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Budget 2016: The tech agenda

By Ian Parslow, SVP at MTI Technology - 18 April 2016

Part of the budget’s focus this year was on small companies. Empowering growing businesses to take control of their future with reforms on business rates, charges on their offices or commercial properties, and how and where they are spent was all discussed.  

However, a lack of specific mention of the IT sector does not mean that the budget will not affect the UK tech industry. Issues including the widening IT skills gap and the slow pace of change when it comes to business-ready Wi-Fi across the UK.

Business innovation and growth

The reform on business rates means that some smaller tech companies will pay less, or nothing at all, when it comes to charges on their business premises. This focus on helping growing companies is a step forward in enabling small tech businesses to direct their resources towards building their business and innovating within their industry.

The UK has been praised for its growing influence within the tech arena, with the sector accounting for 10 per cent of the UK’s GDP and being globally viewed as a desirable place for international technology companies to set up European headquarters. We can continue to foster this environment of technological innovation with greater financial relief for small tech companies who are just starting off. Government grants and tax relief could take some pressure from IT firms so that they can focus on business growth and preparing their products for market.

Skills

In previous budgets and spending reviews, there were provisions for apprenticeships and announcements of STEM career investment, however, this year very little attention was given to this. Additional investment from the government to expand existing apprenticeships schemes, as well as initiatives to focus and support academic establishments, and businesses in their goal to produce more STEM focused graduates, would have been in the interest of the tech sector as a whole.

The continued skills crisis is showing no signs of decreasing in size and the uncertainty of the Brexit is casting a shadow on the industry, with access to talent and external investment at risk of being reduced significantly.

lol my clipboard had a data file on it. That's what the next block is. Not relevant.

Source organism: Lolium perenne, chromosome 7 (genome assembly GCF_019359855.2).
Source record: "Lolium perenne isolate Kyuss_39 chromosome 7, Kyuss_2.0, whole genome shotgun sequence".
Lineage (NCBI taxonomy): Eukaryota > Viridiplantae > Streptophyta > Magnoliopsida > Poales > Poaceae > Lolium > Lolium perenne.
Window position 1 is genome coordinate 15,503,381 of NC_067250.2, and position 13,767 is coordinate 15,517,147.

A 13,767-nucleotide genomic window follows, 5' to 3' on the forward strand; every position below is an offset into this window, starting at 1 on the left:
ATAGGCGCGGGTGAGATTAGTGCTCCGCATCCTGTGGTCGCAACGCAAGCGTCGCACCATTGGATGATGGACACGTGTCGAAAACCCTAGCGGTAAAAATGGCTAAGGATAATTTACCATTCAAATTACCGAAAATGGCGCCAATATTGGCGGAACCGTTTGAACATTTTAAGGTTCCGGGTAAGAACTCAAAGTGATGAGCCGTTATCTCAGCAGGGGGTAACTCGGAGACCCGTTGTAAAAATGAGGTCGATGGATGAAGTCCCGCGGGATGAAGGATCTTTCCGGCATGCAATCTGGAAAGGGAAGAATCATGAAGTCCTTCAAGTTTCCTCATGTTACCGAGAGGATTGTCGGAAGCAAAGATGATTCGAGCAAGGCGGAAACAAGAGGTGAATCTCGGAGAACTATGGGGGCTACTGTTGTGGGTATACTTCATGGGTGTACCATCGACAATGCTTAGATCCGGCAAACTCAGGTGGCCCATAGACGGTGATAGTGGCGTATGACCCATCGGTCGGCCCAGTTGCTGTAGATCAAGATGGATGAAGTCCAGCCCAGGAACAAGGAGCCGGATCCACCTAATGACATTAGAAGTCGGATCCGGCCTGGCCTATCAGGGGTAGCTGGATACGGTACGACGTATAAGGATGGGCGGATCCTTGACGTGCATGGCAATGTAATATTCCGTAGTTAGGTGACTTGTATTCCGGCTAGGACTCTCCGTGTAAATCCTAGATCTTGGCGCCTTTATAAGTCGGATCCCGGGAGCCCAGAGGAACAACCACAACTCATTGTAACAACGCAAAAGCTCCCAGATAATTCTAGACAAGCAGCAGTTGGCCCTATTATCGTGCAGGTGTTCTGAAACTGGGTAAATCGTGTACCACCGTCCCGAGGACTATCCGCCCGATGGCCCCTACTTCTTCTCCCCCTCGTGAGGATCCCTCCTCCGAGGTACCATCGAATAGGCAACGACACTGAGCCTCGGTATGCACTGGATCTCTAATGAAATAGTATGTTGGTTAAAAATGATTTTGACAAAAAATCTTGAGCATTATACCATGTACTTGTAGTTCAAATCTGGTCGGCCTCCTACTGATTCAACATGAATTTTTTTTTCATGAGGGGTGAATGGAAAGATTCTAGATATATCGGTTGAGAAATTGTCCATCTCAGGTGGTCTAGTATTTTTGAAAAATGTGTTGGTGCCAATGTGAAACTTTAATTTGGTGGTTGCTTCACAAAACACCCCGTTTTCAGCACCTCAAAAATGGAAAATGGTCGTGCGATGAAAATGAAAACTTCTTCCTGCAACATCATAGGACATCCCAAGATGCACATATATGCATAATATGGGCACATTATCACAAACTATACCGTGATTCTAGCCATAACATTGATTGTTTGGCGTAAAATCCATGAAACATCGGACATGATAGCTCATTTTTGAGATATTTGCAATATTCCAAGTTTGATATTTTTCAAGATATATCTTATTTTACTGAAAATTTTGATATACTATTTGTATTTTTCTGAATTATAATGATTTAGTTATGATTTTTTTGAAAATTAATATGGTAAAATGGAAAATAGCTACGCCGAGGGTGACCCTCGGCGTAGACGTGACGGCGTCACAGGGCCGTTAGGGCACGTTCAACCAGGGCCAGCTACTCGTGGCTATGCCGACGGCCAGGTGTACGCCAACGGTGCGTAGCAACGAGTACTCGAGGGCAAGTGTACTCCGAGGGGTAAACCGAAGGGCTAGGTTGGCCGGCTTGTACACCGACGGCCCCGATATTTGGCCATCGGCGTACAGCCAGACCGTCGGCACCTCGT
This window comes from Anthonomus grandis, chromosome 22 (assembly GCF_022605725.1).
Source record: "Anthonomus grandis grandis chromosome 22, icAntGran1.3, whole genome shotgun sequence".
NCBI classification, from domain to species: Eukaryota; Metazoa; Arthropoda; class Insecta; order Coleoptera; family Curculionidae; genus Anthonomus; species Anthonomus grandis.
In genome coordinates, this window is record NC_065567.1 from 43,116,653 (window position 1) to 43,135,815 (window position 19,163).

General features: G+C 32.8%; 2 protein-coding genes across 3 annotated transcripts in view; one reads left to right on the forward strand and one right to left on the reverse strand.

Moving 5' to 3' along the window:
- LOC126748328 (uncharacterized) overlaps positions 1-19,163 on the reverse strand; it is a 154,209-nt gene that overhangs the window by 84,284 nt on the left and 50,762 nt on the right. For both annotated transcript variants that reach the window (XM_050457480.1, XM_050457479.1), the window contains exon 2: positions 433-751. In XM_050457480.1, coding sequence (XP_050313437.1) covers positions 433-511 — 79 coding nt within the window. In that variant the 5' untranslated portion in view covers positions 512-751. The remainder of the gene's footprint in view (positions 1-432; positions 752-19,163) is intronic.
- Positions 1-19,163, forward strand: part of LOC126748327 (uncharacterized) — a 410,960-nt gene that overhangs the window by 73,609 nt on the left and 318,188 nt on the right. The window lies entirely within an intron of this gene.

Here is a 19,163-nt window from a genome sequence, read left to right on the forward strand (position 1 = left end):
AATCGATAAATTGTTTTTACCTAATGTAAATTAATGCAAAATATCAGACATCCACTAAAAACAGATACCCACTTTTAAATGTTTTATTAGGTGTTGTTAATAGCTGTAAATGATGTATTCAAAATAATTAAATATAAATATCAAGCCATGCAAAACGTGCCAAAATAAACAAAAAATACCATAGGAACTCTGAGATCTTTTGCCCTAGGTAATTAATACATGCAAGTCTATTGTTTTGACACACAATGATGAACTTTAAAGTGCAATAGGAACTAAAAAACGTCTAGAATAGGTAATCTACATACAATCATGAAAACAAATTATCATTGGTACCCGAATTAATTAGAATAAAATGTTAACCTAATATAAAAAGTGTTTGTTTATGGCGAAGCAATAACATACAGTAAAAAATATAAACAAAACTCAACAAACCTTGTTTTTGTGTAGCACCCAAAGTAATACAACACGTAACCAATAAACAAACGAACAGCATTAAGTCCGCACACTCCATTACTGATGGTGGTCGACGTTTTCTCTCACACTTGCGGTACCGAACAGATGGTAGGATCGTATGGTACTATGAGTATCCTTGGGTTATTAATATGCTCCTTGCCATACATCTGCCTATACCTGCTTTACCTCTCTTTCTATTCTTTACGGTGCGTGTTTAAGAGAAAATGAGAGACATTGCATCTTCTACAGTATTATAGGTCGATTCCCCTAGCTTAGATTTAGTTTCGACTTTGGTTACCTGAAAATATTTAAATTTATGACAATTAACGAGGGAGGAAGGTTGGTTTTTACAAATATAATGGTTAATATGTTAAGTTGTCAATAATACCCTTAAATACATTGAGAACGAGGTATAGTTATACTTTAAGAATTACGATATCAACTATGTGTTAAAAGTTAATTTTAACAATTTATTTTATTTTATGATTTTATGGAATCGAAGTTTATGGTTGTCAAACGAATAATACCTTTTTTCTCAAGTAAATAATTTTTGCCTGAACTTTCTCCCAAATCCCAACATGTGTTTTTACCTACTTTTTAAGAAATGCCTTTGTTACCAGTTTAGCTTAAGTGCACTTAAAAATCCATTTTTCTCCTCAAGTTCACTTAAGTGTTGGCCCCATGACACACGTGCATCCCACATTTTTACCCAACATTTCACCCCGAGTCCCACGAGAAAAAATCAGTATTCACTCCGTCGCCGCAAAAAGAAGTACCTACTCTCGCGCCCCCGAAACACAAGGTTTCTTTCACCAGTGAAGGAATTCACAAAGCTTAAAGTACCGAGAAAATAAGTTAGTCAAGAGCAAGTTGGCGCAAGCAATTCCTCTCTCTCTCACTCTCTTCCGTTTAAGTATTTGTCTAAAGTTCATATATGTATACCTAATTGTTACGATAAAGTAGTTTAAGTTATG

To combat the skills crisis, forward-looking companies should explore the creation of internal academies. These academies allow companies to train and develop talent within the company, allowing for a tailored and individualised program for each young person, based on their interest and experience. This initiative is a way for IT companies to take control of their future by ensuring that they have the right talent, trained for specific positions.

Investment in infrastructure

Greater investment on ‘connecting the UK’, whether it be via technology infrastructure or transport links, is likely to attract new foreign business and capital.

Although, there was mention of delivering 5G data services, the focus should be on building a working infrastructure for fast, business-ready broadband, not just in London, but across the UK.

While the UK is beginning to establish itself as a global tech hub, it is being held back to an extent by UK broadband speeds that are lagging behind other European nations. Faster Broadband across the UK will allow businesses to become more agile and productive, with 60 per cent of Institute of Director (IOD) members stating that it would make their businesses more competitive.

Other EU states, such as Lithuania, whose economy is only a third the size of the UK’s per head, have already implemented fibre optic technology that is reaching 60 per cent of its premises. This is the standard the UK should be aspiring to and looking to surpass.

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